December 23, 2020
Ratings and reviews play a critical role in how our prospects measure our worthiness, long before we know they’re out there. No one will make every client happy 100% of the time, and sometimes we’ll genuinely earn a mediocre review. But what do you do when a troll decides to target you?
We’re dealing with this right now for a client. Our client produces a monthly newsletter that goes out to their clients, prospects, and anyone who signs up on their website.
They’ve followed all of the laws and best practices around email marketing. They don’t buy lists, and they don’t add people without their permission.
This week, an irate man blasted them with a Facebook review, calling them spammers. He admitted that he chose not to click on the unsubscribe link because he’d rather leave nasty reviews and demanded to know how he’d gotten on their list.
Before leaving the review, he called their office and screamed at their office administrator, demanding to be removed from the list. She freaked out, and admittedly this is where a mistake was made. Typically, when someone unsubscribes, they stay in the CRM system, but their record is blocked, meaning they cannot be sent another email.
But she was so unnerved by his call that she deleted him entirely from the system, so there was no chance he’d ever get another email from the company. But it also meant we couldn’t review the record to answer all of his questions.
He got even more belligerent (commenting on his own review), promising he wouldn’t go away.
We consulted with an attorney who specializes in this area. She told us that here in the U.S., he has a right to:
- Know what data of his you have.
- Ask you to delete his data.
- Tell you not to contact him again.
Interestingly, the rights don’t include a business having to tell the person where their information came from. We would have gladly told him that information if we could have retrieved it. But we were not in any way violating the law by not being able to share that information.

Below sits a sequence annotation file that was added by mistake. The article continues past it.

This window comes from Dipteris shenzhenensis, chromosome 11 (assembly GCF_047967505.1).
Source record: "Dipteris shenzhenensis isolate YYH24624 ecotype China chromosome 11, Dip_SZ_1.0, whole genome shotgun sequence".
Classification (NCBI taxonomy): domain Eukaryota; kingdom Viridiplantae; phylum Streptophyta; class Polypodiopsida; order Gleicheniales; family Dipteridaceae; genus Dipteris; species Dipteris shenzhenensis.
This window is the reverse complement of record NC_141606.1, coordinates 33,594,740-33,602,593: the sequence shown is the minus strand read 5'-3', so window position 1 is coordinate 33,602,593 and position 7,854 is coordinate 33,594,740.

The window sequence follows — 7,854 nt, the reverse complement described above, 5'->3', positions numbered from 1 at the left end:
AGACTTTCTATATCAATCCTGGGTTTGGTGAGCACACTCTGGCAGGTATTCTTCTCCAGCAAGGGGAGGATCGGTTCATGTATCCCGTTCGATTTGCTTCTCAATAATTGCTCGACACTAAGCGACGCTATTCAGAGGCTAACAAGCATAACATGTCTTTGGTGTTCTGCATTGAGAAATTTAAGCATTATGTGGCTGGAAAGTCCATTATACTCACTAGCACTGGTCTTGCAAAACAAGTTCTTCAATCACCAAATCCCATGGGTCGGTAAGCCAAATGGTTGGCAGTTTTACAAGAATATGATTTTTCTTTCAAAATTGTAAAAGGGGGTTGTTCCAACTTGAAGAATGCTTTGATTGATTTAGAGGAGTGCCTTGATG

While we were gathering up all of this information, the troll continued to email the business owner, promising that this was not over, and he’d leave a bad review everywhere he could. He also admitted that he does this to every business that sends him an email that he believes he did not request.
We reached out to our client’s customers, explained the problem, and asked them to leave an honest review to push his review down on the site.
The business owner, who had already replied to the review on Facebook with an apology and explanation, sent the troll an email restating the apology and giving him all the information he could, and offered to let the troll speak to the business’s attorney. Since then, the troll has left three more scathing reviews on different sites, and the loyal clients of this business have responded with reviews to water down the impact.
What are the lessons here?
- Monitor all review sites daily.
- Be sure you are following the most up-to-date rules and laws.
- Include an unsubscribe option on every marketing email.
- Build your community so they will rally behind you if needed.
- Deal with trolls quickly and directly.
- And maybe the most important one: Trust people to see the troll for who they are and to temper their reaction to the review accordingly.
Email marketing is still one of the most effective tactics out there. Do it well, and don’t let a troll dissuade you from continuing to use it.
This was originally published in the Des Moines Business Record, as one of Drew’s weekly columns.More